Mark Stein has an excellent
overview today of exactly what is wrong with options backdating (and I’m
not just saying that ‘cos he’s my editor at Portfolio). Suddenly, after the
vast amount of ink spilled on the topic, it all makes sense to me now.
There’s a simple reason why this issue is hard to understand, and it’s this:
options backdating is not illegal. In fact, there’s really no reason
why options shouldn’t be backdated. Historically, when executives have
been given options grants, they’ve been given at-the-money options: the option
to buy stock at the price the shares are trading at on the day the option is
granted. That way, if the share price goes up, then the executive makes money;
if the share price goes down, the executive makes nothing.
But there are other types of option, too: they can be out of the money, or
they can be in the money. If an executive is granted out-of-the-money options,
a tiny rise in the share price isn’t enough for him to start making money. But
a large rise in the share price can be very profitable. A grant of $1 million
in out-of-the-money options is actually much more valuable if the share
price goes up a lot than a grant of $1 million in at-the-money options would
Alternatively, executives can be granted in-the-money options. These options
have value even if the share price goes down a little, although they lose their
value if the share price goes down a lot.
The different types of options create different types of incentive for executives.
An executive with out-of-the-money options has every incentive to take big risks,
because only if the share price rises a lot does he get the big payout. An executive
with in-the-money options, on the other hand, has an incentive to prevent the
share price from falling. That’s one reason to grant in-the-money options. Another
reason to grant in-the-money options is to reward executives for increases in
the share price which have already happened, under their watch, in the recent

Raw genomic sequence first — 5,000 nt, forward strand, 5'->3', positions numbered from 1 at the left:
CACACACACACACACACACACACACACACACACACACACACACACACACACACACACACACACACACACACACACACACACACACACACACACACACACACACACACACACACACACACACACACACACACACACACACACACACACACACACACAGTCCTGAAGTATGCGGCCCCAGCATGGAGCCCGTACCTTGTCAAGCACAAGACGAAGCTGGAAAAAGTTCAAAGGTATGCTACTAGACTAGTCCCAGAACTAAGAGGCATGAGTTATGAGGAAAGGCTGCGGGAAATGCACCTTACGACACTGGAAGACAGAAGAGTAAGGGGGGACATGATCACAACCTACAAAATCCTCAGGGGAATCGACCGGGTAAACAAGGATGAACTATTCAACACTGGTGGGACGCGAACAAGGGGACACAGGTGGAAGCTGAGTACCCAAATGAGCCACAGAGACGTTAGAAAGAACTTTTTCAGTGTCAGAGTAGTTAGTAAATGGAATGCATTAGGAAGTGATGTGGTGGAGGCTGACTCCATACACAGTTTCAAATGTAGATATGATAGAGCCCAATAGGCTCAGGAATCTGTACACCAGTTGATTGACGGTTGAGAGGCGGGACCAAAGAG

Backdated options are a form of in-the-money option. And if there are good
reasons to award in-the-money options, what’s wrong with backdated options?
Up until now, the best answer I’ve received to that question is that it’s all
about taxes. The tax implications of an options grant which is at-the-money
or out-of-the-money are different from the tax implications of an options grant
which is in-the-money. And if a company backdates an options grant instead of
simply awarding an in-the-money option at today’s share price, it’s essentially
trying to pull one over on the IRS, and get away with paying at-the-money taxes
on an in-the-money options grant.
So is this just a question of tax accounting? It turns out that in
fact it’s bigger than that: the people currently being indicted are guilty not
only of scamming the taxman, but also of fraudulently deceiving their own shareholders.
Carole Argo of SafeNet, in fact, is accused of deceiving not
only the company’s shareholders but even its directors as well. When the options
grants were announced, they were accompanied by a public statement that "no
gain to the options is possible without stock price appreciation, which will
benefit all shareholders." Which is fraudulently deceptive, if you ask
Similarly, shareholders of KLA-Tencor were never informed that options grants
to CEO Kenneth Schroeder were in the money when they were made.
Over all, KLA-Tencor, a semiconductor-equipment maker, used backdating to
hide more than $200 million in stock-option compensation. The S.E.C. said
it did so to avoid reporting the expenses to investors…
"Corporate executives who deliberately backdate options grants and skew
their books to hide compensation expenses are misleading shareholders and
investors about the earnings of the company and painting a false picture of
executive pay," U.S. Attorney Michael J. Garcia said in a statement.
That’s what’s wrong with backdating. Companies can incentivize their
executives any way they like. But they can’t lie about it to shareholders.